Will a Mortgage Preapproval Hurt My Credit Scores?

Couple eating sushi together in new home

Seeking mortgage preapproval before shopping for a home can save time and give you an edge over rival buyers who haven't done so. But because it is essentially the same as a loan application, the preapproval process triggers a credit check that can reduce your credit score by a few points.

What Is Mortgage Preapproval?

Mortgage preapproval—not to be confused with mortgage prequalification—entails a detailed review of your finances by a loan officer at a bank or other lending institution. Based on information you supply about your income, outstanding debt, credit history and ability to make a down payment, preapproval determines how large a loan the lender expects to offer you and the interest rate and fees you can expect to pay on that loan.

Preapproval doesn't guarantee you'll get a loan, but it means you've been subjected to most of the financial scrutiny required for approval, and it's as close as you can get to full approval without designating a specific property you want to buy.

When you're preapproved for a mortgage, the lender gives you a letter detailing its willingness to issue you a loan, and the terms of that loan. A potential buyer with a preapproval letter may have a leg up over others who lack preapproval and therefore aren't as equipped to prove they can finance the purchase.

How Mortgage Preapproval Affects Your Credit

As part of the mortgage preapproval process, you must authorize the lender to review your credit report from one or more of the three national credit bureaus (Experian, TransUnion or Equifax), and allow them to obtain credit scores based on those reports.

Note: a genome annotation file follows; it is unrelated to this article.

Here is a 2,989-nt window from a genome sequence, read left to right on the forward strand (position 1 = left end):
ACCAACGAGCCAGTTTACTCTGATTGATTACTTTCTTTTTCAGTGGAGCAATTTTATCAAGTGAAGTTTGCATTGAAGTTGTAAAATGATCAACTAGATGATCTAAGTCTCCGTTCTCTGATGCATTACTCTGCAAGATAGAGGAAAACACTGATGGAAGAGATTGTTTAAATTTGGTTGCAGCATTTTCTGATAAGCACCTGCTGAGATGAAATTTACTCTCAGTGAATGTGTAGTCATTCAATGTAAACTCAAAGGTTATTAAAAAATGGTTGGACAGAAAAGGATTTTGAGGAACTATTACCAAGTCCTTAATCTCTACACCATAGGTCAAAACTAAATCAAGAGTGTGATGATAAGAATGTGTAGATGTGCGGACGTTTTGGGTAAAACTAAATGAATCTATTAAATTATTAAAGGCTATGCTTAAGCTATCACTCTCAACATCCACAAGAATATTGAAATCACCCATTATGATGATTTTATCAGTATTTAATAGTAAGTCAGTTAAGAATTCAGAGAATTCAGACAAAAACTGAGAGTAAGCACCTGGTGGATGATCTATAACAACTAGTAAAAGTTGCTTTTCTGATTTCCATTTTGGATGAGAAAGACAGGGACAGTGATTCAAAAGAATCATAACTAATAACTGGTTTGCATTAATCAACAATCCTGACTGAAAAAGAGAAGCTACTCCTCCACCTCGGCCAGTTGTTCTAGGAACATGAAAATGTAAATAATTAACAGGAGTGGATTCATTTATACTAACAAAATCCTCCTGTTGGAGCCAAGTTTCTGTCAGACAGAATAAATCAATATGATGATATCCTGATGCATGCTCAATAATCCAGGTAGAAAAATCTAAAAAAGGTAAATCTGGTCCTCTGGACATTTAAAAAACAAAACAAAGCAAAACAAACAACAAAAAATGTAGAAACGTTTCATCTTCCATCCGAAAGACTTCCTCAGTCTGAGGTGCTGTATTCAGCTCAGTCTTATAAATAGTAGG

When the lender requests those credit checks, a notation known as a hard inquiry appears on your credit report. Because hard inquiries are associated with the acquisition of new debt, they can cause your credit credit scores as calculated by the FICO® Score and VantageScore® scoring models to dip. This score reduction is usually short-lived, and the inquiry will drop off your credit report completely after two years.

How to Get Your Credit Ready for a Mortgage

Review your credit profile before you seek a mortgage or mortgage preapproval and, if needed, take steps to improve your credit before the lender checks it. Ideally you should begin this process at least a year before you start house hunting, but even a few months of focused activity can help you spruce up your score.

You can take the following steps to help get your credit ready for the mortgage process:

If you plan ahead and spruce up your credit score beforehand, you can increase the likelihood of mortgage preapproval, minimize the impact of the modest credit score reduction that comes with the preapproval process and embark on your quest for a home well-equipped for success.